Should hospitals fire HCWs who refuse to get vaccinated against flu?
Vaccinating health care workers (HCWs) against influenza is a clinician and patient safety issue, experts said. It protects them and their patients from illness and ensures that facilities are well-staffed during influenza season.
Should hospitals fire medically eligible HCWs who refuse to be vaccinated against influenza? We asked Infectious Disease News Editorial Board member Richard F. Jacobs, MD, professor emeritus of the University of Arkansas for Medical Sciences.
This is a tough question for me. To start, I am a strong proponent of all HCWs receiving an annual influenza vaccine. It is the policy in the hospitals with which I’m affiliated. If a person has a true allergy or contraindication against receiving the influenza vaccine, with medical documentation, that employee should be required to use personal protective equipment (PPE) during work and/or patient contact and be restricted from contact with highly vulnerable patients.
If an employee just “chooses” not to receive the influenza vaccine, then proper legal channels should be followed to ensure that no alternative (mandatory PPE, restriction or alteration of duties), with human resources input and consideration of institutional policies, can be found that is acceptable. If that employee chooses to not accept and/or adhere to these requirements, then a “for-cause termination” is automatic. This makes sense to me for employees who have a work history with the institution and were hired before mandatory vaccination.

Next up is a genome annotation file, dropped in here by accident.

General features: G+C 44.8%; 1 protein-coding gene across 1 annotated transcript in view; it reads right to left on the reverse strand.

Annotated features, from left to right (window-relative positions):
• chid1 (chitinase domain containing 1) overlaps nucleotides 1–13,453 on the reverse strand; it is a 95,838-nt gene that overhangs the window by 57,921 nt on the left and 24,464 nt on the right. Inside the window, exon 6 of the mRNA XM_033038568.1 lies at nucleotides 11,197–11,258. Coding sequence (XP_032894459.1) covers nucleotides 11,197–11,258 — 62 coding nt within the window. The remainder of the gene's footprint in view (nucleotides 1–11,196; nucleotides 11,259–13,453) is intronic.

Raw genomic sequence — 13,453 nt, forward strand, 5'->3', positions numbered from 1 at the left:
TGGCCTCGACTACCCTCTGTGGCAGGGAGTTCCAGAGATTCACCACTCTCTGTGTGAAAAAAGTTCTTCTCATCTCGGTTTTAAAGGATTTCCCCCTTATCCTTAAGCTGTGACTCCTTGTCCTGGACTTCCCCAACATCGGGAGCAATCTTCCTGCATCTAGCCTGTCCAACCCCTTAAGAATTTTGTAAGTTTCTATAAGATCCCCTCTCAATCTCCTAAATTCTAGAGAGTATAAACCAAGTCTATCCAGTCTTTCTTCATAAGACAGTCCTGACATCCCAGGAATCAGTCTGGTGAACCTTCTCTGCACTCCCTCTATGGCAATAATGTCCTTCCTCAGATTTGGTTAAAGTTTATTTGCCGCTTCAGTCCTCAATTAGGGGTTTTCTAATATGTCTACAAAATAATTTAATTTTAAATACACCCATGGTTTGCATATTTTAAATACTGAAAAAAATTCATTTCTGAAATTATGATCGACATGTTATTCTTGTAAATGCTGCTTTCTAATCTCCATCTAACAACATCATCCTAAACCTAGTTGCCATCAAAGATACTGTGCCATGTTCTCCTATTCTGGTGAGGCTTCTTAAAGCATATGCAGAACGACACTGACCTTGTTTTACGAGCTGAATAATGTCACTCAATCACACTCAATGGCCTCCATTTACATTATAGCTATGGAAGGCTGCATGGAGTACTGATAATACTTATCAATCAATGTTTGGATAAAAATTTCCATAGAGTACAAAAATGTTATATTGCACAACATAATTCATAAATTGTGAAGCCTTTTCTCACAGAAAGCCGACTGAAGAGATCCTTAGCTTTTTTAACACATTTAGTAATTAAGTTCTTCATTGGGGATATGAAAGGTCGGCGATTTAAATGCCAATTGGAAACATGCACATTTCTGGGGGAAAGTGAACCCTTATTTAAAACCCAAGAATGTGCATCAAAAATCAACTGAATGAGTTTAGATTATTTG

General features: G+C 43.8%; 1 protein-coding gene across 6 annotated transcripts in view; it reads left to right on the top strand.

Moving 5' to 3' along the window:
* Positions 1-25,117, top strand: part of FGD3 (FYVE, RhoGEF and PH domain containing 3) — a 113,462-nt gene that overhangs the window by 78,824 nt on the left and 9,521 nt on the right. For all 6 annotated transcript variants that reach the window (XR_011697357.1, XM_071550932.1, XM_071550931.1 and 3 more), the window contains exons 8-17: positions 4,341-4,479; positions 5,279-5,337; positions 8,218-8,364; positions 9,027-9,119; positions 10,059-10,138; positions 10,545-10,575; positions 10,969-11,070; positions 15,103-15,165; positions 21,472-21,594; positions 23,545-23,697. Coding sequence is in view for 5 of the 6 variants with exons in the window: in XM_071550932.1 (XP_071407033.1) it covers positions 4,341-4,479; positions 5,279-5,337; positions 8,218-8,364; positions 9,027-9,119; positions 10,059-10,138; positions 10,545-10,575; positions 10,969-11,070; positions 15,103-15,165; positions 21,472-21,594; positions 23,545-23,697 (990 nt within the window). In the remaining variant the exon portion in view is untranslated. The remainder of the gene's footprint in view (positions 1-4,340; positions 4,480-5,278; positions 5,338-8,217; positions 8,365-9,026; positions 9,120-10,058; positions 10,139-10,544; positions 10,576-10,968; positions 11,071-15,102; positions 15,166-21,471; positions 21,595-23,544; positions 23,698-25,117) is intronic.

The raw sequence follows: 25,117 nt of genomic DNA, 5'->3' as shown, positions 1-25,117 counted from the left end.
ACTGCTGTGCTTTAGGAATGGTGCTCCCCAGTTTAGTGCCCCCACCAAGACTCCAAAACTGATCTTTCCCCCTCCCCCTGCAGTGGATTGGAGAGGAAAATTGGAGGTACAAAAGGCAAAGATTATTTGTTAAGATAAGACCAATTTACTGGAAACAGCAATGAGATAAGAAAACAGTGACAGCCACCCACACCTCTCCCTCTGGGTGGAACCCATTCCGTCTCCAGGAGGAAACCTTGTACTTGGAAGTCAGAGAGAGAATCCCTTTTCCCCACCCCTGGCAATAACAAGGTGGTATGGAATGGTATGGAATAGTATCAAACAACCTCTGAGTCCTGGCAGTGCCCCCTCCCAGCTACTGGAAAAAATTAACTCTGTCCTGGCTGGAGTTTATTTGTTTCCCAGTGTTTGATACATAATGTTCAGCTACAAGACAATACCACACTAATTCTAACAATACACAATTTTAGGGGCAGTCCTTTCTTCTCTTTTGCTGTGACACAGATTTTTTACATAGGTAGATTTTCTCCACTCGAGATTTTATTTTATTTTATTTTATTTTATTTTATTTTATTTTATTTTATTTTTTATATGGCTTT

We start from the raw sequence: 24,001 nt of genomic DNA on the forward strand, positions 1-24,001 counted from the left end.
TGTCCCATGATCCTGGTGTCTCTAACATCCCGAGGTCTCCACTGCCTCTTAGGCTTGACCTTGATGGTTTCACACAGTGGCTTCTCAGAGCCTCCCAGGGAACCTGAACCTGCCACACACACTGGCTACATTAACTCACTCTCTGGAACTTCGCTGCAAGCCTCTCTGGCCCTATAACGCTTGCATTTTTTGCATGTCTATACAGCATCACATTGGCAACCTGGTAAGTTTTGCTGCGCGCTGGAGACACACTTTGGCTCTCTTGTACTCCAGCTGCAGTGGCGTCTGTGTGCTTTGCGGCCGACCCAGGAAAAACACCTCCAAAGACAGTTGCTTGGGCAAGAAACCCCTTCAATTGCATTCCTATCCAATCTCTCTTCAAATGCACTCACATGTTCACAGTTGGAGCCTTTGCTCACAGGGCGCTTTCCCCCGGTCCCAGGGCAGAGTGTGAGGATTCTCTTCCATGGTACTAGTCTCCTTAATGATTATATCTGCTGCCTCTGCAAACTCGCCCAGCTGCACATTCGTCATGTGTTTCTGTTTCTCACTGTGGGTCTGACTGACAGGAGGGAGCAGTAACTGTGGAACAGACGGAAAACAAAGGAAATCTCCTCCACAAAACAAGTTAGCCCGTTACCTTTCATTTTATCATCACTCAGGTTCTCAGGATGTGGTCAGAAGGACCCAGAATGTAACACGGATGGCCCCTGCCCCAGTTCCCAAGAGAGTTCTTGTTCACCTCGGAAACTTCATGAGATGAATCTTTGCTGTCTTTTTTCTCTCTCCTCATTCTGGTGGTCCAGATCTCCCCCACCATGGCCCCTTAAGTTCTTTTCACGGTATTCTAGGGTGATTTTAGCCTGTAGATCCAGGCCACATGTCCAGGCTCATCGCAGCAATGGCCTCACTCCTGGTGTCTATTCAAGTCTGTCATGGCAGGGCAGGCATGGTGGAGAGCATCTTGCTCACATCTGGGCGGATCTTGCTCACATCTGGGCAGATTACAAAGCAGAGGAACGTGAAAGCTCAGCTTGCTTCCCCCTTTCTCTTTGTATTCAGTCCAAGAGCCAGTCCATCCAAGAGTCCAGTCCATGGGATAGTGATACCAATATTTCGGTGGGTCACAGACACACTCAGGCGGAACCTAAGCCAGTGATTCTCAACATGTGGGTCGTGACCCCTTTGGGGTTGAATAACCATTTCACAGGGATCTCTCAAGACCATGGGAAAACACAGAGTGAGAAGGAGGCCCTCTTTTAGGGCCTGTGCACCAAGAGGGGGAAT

For all new employees, barring a confirmed medical contraindication, their hire and contract agreement should make mandatory influenza immunization a requirement. If they then choose to not be immunized, they are in violation of their contract and should be fired.
Click here to read the Cover Story, "Flu vaccination ‘a professional and ethical responsibility’ for all HCWs."